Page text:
Martine Center for Rehabilitation and Nursing Cited for Failing to Conduct Background Checks on Employees

gavel-bed-300x199The Martine Center for Rehabilitation and Nursing, previously the Schnurmacher Center, in White Plains, New York received 60 complaints and 15 citations for violating New York and federal law, according to the New York State Department of Health. The Department of Health inspects each nursing home facility in the state every 9 to 15 months and publishes the results of these inspections. According to the state health care agency, the nursing home violated the following state or federal regulations on nursing home safety:

1. The nursing home did not perform criminal background checks on all of its employees. Under Section 402.6(b) of the New York Code, nursing homes must run a criminal history background check on all of its employees who come in contact with its residents. This includes completing a form and submitting two sets of the employee’s fingerprints to the Department of Health. The health inspector found that the nursing home violated this provision by forgoing a criminal background check on an employee who had direct contact with nursing home residents.

2. The nursing home did not properly install or maintain its sprinkler system. A pivotal part of the fire safety code involves a functional sprinkler system. Under Section 101 of the Life Safety Code, nursing homes must be “protected throughout by an approved automatic sprinkler system.” The New York Department of Health inspector found that the “automatic sprinkler system was not provided in all required areas.” Specifically, the exterior of the building had an awning measuring 10 feet wide and 40 feet long which did not have any sprinkler system to protect its elderly residents. Further, for areas of the nursing home that were covered by the sprinkler system, there were numerous instances of improperly maintained sprinklers. In six instances, paint covered the sprinklers – two in the dining room, two in a showering facility, one on the sidewalk, and one in a resident’s room.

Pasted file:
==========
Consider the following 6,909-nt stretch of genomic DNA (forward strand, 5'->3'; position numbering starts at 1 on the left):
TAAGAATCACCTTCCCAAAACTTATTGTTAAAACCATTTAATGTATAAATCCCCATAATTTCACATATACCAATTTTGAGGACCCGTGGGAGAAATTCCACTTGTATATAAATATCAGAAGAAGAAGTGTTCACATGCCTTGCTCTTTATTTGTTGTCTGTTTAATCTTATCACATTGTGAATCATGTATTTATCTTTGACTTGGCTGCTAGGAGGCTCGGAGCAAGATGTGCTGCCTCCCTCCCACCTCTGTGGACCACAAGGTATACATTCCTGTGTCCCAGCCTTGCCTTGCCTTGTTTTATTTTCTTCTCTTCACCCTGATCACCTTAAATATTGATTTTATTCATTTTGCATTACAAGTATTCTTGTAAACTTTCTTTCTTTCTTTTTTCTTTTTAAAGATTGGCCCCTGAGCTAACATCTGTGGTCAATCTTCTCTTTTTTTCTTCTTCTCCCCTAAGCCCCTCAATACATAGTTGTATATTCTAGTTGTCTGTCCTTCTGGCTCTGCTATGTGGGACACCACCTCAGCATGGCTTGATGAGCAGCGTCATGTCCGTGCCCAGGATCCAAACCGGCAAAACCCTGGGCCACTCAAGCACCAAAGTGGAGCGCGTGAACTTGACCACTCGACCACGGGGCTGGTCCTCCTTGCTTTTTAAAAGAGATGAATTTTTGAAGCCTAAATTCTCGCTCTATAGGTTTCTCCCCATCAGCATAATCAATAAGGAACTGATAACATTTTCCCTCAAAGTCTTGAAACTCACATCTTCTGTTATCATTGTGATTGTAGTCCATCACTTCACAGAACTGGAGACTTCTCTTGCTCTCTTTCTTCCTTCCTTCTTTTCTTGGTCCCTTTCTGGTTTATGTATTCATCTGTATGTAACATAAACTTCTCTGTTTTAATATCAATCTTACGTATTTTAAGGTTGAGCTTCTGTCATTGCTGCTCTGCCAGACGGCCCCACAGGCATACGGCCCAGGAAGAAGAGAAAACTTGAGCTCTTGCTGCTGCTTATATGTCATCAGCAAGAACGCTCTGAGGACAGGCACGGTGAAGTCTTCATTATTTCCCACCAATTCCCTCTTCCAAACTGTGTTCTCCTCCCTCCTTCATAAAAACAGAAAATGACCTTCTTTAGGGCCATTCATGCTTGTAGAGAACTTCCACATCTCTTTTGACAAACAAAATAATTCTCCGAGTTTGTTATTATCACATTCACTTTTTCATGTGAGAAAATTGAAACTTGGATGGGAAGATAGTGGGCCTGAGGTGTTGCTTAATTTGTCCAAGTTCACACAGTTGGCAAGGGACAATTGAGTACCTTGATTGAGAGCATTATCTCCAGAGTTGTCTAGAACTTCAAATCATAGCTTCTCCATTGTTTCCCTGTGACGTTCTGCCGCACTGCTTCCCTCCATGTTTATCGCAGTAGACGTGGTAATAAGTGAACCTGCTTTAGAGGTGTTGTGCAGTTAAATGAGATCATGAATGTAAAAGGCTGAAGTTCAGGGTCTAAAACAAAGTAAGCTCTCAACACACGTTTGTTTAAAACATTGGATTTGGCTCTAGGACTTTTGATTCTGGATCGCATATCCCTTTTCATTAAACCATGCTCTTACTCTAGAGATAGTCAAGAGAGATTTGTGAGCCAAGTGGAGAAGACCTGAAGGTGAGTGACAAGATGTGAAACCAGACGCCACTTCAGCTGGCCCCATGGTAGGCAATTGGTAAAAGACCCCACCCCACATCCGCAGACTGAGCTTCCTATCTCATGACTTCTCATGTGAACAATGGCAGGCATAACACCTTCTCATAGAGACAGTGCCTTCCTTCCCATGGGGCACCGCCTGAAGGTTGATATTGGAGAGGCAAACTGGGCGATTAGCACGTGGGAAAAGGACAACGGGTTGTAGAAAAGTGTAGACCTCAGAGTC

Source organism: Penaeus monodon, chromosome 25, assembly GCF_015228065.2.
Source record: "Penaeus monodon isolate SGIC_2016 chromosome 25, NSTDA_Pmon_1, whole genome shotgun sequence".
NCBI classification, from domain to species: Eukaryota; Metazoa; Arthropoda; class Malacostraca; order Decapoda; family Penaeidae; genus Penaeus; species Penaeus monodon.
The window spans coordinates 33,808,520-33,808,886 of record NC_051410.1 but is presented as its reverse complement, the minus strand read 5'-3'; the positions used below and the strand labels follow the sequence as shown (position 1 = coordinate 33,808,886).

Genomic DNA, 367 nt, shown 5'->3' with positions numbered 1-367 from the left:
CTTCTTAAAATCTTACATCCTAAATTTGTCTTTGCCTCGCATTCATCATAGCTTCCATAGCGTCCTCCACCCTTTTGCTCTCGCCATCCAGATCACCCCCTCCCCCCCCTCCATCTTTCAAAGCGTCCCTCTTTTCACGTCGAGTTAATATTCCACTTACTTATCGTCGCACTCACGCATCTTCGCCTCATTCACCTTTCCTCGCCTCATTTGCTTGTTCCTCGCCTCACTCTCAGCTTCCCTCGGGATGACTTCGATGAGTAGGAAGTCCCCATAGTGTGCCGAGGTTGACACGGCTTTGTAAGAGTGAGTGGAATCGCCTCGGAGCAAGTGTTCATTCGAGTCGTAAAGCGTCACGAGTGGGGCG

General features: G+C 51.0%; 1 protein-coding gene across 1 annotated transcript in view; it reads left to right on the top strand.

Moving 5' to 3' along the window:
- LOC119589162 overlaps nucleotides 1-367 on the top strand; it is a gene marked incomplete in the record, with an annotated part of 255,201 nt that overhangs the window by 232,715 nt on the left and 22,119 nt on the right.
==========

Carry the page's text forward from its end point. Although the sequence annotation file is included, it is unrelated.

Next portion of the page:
3. The nursing home did not adequately use or properly maintain its electrical equipment. Under Section 101 of the Life Safety Code, extension cords in nursing homes “are not to be used as a substitute for fixed wiring of a structure. Extension cords used temporarily are removed immediately upon completion of the purpose for which it was installed.” The state health inspector found that the Martine Center for Rehabilitation and Nursing violated this regulation on three out of the six floors in its building. First, one resident’s room had their bed plugged into a “relocatable power tap.” In two other instances, a resident’s radio was plugged into another relocatable power tap, or surge protector and another resident’s room had a relocatable power tap with a phone plugged in. The IT closet had two surge protectors “daisy-chained” together and plugged into an outlet. The use of these extension cords and surge protectors can increase the risk of a fall which tends to cause more serious injuries to elderly individuals. Further, the health inspector also found that the nursing home did not have adequate policies to ensure electrical equipment is properly maintained and routinely tested, in violation of Section 483.90(i) of the Federal Code.

The attorneys at Gallivan & Gallivan work diligently to protect the rights of nursing home residents.  Please contact us to discuss in the event you have a potential case involving neglect or abuse.

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